Discussion in '1940' started by Drew5233, Nov 5, 2011.
Boulogne 23rd May to 25th May 1940
Extracts from War Diary No. 43 of Major W.A. ACKERS (LOYAL REGIMENT) Commanding 81st Company A.M.P.C., B.E.F., FRANCE.
Report of position and steps taken at BOULOGNE, FRANCE, 23rd/25th May, 1940.
Lieutenant-Colonel DEAN, V.C., commanding No. 5 Group A.M.P.C. passed word to me by Major GAYDEN, 102 Company, to keep troops from leaving the warehouse on the Fish Quay, which would have interfered with the embarkation on destroyers alongside GAR MARITIME. The warehouse was packed with troops and refugees, the latter making it very difficult to keep all under control, and the enemy continually firing on to and in the said building ……. In the absence of Officer of other Companies, I considered it my duty to take command of remaining A.M.P.C. troops left after the departure of the destroyers, having received information to the effect that a further destroyer would be alongside about 0400 hours on the 24th to evacuate the remainder of the troops. As this did not materialise, the situation demanded defensive measures being taken owing to the enemy again commencing dive-bombing and shelling the quay.
The only weapons available were four Anti-Tank guns and two Bren guns, plus rifles, with which we had to cover a fairly wide area, ammunition being collected on the quay side. With these weapons we managed to hold the enemy off from that side of BOULOGNE until about 1230 hours on the 15th, by which time the enemy got through.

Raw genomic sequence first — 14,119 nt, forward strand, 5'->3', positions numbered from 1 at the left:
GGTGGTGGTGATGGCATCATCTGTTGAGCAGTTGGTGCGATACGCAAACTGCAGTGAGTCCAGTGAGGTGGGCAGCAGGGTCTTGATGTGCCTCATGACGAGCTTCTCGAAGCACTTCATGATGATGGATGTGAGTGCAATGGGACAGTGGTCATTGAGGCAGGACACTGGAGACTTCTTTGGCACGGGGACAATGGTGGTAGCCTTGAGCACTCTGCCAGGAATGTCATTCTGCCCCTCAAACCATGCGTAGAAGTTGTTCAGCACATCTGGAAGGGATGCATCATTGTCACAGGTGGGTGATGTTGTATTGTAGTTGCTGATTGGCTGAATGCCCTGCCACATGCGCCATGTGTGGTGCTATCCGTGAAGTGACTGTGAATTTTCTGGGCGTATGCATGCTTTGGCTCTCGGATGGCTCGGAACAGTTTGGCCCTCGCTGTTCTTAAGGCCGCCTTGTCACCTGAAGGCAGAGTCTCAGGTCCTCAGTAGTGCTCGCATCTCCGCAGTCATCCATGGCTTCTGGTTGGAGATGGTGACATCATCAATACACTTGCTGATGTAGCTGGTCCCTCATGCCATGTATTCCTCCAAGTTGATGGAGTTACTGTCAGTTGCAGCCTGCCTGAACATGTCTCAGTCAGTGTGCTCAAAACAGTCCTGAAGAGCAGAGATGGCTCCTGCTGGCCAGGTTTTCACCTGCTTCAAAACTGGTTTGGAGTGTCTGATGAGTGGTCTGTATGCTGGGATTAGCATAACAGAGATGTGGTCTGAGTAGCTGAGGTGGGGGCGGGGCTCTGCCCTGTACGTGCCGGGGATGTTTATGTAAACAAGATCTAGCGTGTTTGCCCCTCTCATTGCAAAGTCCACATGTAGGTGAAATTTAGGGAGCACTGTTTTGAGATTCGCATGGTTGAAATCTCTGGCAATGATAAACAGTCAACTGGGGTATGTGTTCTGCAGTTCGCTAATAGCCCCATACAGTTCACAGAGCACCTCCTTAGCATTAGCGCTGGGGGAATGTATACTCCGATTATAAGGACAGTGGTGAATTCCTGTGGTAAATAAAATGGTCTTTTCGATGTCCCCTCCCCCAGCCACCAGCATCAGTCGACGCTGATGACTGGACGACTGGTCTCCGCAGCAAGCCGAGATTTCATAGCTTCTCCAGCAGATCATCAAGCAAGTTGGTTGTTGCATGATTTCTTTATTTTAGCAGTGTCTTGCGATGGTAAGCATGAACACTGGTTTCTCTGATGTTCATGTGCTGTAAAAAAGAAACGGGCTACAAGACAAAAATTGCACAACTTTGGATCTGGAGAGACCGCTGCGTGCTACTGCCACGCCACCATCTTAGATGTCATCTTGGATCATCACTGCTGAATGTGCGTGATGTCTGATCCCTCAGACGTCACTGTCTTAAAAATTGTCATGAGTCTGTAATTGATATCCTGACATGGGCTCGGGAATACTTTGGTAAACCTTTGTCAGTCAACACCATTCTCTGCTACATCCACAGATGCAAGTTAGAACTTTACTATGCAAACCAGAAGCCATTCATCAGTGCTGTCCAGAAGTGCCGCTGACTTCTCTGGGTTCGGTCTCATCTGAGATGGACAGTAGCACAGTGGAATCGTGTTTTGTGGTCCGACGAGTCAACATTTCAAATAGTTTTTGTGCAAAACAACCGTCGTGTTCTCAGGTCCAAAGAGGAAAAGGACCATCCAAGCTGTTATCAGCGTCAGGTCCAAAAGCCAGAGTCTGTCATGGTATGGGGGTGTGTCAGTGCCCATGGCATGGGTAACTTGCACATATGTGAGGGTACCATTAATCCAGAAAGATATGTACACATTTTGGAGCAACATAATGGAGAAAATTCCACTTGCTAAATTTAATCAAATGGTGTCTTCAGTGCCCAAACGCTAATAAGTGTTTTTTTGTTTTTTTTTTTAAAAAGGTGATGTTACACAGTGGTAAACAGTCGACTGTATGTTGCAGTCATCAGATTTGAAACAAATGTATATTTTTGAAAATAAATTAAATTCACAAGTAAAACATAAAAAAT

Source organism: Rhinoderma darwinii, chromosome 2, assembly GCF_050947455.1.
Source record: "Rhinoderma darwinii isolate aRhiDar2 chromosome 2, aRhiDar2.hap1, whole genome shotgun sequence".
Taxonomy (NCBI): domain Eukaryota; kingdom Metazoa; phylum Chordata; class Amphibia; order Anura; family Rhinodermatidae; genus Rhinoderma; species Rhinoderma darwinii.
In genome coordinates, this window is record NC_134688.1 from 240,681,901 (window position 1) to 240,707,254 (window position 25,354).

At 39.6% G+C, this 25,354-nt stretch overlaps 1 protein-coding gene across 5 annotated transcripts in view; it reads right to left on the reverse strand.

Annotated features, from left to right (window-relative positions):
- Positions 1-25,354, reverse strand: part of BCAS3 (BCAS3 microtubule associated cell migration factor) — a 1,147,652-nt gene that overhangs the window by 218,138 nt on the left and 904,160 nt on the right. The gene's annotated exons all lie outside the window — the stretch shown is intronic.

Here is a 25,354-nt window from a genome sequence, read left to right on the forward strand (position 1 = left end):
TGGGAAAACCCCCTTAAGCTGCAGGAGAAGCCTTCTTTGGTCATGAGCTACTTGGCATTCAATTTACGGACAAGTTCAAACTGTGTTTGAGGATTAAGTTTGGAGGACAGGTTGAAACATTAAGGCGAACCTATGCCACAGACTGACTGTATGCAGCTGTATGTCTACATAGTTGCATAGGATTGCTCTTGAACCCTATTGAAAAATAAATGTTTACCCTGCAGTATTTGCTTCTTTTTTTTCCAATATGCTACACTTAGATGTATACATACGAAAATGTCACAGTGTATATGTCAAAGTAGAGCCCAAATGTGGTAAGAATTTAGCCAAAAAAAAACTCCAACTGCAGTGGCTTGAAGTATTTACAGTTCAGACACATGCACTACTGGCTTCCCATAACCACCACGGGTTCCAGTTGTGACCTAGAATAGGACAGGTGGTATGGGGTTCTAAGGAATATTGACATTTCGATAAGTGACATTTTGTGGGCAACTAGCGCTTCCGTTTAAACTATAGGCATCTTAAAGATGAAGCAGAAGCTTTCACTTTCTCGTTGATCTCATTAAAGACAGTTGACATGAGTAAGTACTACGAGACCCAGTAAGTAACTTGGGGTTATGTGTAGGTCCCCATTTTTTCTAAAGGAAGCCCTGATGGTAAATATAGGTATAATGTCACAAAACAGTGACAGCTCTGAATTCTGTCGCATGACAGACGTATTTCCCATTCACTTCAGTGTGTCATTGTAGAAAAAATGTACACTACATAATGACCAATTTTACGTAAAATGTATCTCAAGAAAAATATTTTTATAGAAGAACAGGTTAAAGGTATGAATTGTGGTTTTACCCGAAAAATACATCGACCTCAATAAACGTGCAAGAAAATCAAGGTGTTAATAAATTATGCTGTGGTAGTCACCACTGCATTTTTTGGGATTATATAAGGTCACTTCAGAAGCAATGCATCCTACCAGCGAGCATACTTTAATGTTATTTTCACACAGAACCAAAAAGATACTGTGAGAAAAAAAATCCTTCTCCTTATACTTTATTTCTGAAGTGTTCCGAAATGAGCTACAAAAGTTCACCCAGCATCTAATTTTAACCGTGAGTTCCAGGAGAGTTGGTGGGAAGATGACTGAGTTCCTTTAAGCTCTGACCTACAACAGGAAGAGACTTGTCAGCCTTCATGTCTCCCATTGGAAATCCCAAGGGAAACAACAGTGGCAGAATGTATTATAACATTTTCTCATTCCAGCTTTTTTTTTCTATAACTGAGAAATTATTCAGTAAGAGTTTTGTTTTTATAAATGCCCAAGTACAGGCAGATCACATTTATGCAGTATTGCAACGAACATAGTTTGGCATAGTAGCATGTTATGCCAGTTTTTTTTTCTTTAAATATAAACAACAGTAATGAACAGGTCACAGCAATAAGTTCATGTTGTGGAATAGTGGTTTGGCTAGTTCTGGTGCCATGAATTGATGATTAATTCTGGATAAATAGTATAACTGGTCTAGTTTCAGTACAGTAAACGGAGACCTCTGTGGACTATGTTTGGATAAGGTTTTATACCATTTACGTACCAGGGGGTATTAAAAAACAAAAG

Right on top of our defences were two tanks, which made the matter of the defence practically an impossibility - we were called upon to surrender. This decision was taken after due consideration, in preference to further heavy losses. …… It was about 1340 hours when we actually surrendered. It should be noted that water had been cut off early in the week.
Four gallons of water were obtained under heavy fire from snipers situated in the building top opposite. The enemy had set fire to the railway coaches, motor vehicles and the station.
Some further info:
Upon the outbreak of the Second World War in 1939, Donald Dean went to France as Officer Commanding No. 5 Group Auxilliary Pioneer Corps. The group took part in the defence of Boulogne and during the fighting Dean was blown up and was incorrectly reported as dead. His unit eventually covered the withdrawal of the Guards when they were being taken off the beaches at Dunkirk. After his arrival back in England Dean was promoted Lieutenant Colonel.
DONALD DEAN VC
Just found these in 81 Company, AMPC war diary for May. Whilst one is a copy of the above transcribed by Di the other is a German account by Lieutenant Balck
Separate names with a comma.